For decades, Head Start programs around the country didn't have to worry about getting their funding renewed. It was rare that a center lost its government money.
Five years ago, Congress passed a law aimed at weeding out low-performing Head Start centers by allowing the federal government to put their grants up for competition. Last week, the Obama administration announced that the first round of competition had begun.
Yet the new law leaves an important question unanswered: How do you determine which centers are "low-performing?"
A group of providers for Head Start, the national network of federally funded child-development programs, has filed a lawsuit against the Obama administration, arguing that the government never answered that question, that it wants "competition for competition's sake" and that it doesn't care if good centers are lost as a result.
Edward Waters, the plaintiffs' attorney, recently obtained a document from the administration that may prove central to this case.
A September 2011 memo to Kathleen Sebelius, secretary of the Department of Health and Human Services, proposes a method for identifying poorly performing Head Start programs. The memo notes that an earlier proposed method received thousands of responses from the public and that "nearly all of the comments were negative."
The root of the anger, according to Acting Assistant Secretary for Children and Families George Sheldon who wrote the memo, was a provision saying that at least a quarter of the programs would have to compete for their grants. Critics argued that if the government was obliged to meet that rigid quota, it would likely end up throwing perfectly good programs into the deep end.
The revised proposal called for the government to rate programs using something called the Classroom Assessment Scoring System (CLASS). Sheldon wrote that this would "meet the goal that a minimum of 25% of programs compete for renewed funding each year."
But that's precisely the problem, said Waters. If officials truly cared about making sure that only high-performing programs survived, they would have done away with that goal altogether. Instead, they just came up with a stealthier way to achieve it, he said.
CLASS, as the memo notes, is an evaluation system linked to "positive child development and later achievement." Observers are trained to grade classroom quality in three areas: instructional support, emotional support and classroom organization.
Steve Barnett, an expert in early childhood education at Rutgers, said that the system is "as good as anything we have ... but not great." According to Barnett, data shows that if a school makes big improvements on the CLASS scale, it's "moderately" likely to see improved test grades for children. He would have preferred the government to test the children directly, but that's expensive.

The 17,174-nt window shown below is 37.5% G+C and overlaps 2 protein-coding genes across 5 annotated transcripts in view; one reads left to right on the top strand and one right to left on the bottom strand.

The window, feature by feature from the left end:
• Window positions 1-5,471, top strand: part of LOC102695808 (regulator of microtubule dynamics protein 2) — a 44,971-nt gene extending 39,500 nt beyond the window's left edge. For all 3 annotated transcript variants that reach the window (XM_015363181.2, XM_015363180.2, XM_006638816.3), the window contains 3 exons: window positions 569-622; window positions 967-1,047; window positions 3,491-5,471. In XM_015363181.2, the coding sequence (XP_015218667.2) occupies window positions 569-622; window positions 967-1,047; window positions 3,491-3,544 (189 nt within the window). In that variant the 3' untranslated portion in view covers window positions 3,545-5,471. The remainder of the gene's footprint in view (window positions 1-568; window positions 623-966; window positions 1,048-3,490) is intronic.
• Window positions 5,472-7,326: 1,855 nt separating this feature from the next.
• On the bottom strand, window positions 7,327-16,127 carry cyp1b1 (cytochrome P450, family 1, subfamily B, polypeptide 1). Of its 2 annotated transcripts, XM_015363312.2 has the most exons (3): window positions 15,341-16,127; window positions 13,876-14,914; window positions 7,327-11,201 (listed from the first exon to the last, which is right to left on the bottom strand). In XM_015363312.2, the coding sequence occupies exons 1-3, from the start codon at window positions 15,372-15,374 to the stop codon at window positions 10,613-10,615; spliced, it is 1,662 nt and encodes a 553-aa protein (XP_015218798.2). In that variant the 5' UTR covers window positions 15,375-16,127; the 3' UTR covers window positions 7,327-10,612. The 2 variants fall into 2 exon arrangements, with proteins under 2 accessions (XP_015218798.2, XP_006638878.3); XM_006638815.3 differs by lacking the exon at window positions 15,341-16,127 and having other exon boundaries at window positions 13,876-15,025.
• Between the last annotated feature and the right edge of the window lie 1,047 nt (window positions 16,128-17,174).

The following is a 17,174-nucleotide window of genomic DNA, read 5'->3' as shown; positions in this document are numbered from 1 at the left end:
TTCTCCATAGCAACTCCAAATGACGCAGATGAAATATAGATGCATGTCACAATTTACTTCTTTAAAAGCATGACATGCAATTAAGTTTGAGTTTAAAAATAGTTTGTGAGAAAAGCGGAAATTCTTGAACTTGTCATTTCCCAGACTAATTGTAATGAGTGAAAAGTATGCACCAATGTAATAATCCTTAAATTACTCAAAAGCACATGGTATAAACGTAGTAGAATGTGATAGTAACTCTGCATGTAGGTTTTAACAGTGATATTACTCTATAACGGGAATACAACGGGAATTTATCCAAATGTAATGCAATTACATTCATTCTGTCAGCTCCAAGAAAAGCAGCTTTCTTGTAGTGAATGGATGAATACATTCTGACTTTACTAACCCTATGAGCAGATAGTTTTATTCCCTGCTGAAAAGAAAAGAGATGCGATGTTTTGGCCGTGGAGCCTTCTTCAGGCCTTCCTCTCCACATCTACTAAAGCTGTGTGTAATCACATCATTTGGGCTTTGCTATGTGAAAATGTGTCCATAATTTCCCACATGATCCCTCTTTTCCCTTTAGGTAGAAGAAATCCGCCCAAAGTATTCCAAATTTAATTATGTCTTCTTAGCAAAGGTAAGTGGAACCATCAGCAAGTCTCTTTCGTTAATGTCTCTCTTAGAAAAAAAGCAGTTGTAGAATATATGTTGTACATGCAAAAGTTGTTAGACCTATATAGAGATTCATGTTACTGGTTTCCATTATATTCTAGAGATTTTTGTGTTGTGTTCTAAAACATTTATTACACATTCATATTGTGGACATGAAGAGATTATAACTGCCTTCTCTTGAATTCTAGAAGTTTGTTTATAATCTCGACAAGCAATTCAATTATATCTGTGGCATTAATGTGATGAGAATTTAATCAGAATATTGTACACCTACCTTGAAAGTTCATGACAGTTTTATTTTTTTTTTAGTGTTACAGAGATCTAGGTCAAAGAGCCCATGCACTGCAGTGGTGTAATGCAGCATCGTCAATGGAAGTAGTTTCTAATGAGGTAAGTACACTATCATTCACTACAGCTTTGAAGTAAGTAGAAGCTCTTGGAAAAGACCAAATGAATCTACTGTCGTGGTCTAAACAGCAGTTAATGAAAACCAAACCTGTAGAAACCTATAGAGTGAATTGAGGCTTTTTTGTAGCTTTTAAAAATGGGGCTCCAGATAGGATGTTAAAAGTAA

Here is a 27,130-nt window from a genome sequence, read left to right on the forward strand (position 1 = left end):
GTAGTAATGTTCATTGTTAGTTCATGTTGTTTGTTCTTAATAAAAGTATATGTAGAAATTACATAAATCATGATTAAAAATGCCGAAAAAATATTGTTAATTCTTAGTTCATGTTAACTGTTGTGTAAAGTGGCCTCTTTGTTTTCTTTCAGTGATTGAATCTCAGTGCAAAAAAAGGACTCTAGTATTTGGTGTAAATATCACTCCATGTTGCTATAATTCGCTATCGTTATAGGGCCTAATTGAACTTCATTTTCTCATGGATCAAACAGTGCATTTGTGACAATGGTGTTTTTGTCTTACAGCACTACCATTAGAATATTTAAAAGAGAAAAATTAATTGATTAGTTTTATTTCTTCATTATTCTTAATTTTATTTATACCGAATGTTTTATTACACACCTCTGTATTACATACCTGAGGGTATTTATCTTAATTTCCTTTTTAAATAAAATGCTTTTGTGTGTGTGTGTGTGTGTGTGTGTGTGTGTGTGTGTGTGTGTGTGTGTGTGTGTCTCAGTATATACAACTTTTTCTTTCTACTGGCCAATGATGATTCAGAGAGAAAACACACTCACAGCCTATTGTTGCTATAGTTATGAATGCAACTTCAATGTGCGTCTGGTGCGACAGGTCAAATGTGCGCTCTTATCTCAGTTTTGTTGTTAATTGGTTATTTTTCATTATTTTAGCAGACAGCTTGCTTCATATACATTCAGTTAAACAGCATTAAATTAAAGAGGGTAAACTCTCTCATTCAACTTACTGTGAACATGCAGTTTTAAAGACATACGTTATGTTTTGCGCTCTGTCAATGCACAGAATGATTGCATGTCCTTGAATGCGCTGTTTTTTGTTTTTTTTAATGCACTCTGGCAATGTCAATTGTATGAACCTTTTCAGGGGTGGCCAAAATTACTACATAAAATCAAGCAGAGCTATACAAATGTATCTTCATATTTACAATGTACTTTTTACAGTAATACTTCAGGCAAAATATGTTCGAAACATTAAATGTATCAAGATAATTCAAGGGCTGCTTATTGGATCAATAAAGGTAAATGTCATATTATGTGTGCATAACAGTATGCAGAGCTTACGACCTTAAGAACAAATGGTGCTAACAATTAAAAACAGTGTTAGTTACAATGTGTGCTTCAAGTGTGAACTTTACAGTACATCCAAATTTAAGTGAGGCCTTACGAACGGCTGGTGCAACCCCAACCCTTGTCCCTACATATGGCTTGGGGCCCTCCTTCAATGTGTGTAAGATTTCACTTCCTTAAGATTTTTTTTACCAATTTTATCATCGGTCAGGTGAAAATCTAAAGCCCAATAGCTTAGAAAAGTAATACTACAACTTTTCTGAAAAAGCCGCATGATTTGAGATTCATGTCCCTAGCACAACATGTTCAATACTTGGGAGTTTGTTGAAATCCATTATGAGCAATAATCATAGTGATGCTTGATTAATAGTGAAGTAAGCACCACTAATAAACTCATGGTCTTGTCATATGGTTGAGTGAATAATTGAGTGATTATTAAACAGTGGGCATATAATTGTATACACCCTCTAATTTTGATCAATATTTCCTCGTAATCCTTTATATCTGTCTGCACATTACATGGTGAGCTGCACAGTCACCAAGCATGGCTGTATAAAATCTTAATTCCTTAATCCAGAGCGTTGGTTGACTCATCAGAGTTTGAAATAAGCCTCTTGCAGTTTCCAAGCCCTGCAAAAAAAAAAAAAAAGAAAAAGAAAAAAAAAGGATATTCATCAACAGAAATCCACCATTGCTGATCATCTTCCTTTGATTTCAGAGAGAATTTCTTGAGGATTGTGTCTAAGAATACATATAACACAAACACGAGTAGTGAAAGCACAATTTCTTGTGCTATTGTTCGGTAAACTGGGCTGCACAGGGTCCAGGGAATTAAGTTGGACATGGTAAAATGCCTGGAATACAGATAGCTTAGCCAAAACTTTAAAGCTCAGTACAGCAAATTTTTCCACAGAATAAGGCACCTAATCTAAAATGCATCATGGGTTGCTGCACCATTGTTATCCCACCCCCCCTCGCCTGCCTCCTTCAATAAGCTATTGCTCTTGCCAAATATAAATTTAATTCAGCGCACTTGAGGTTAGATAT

The federal government is the biggest contributor to Head Start programs; without federal money, the programs would close. Getting a relatively low grade on the CLASS test is just one way a program can lose its funding. Programs automatically end up on the competition list if a review of their records shows they've received a citation for a "deficiency" in the last two years, for example. It doesn't matter what the problem is or whether the program has corrected it.
One program in western Massachusetts landed on the list because in 2010 an inspector noticed some paint chips on the floor and a crack in one of the tiles. The tile was quickly replaced and the paint chips swept away, yet the center may now have to compete for funding with organizations that are new and have no blemishes on their record (or more precisely, no record at all).
Jennifer Allen, a mother of a students who goes to the center, said she had no complaints about the program and isn't sure what she'll do if the government gives the grant to another provider. "My 3-year-old, he built bonds with all these teachers and friends," she said. "If we had to find a new program it would be really discouraging."
Marrianne McMullen, a spokesperson for the Administration for Children and Families, said, "We want to make sure that federal funds go to the organization in the community that's most capable of providing a high-quality early-education program. That's what this is all about."
Ron Herndon, the director of a large Head Start program in Portland, Ore., is among the doubters. "They took that 25 percent out, but they’ve done it in a backdoor fashion," he said.
Head Start serves 1 million 3- and 4-year-old children and their families, and research shows that Head Start kids are less likely to drop out of high school than their peers. One reason might be that some students come from chaotic homes and the program provides them with a measure of stability. But if the new system remains in place, it would mean that some families in high-quality programs may have to find new centers and teachers for their kids, undermining that stability, critics say.
Barnett believes that the government should encourage the programs to invest more in improving the quality of teaching by letting them off the hook for minor infractions, like the odd cracked tile or paint chip.
"It should only require them to do the things that are essential for the well-being and development of the kids," he said.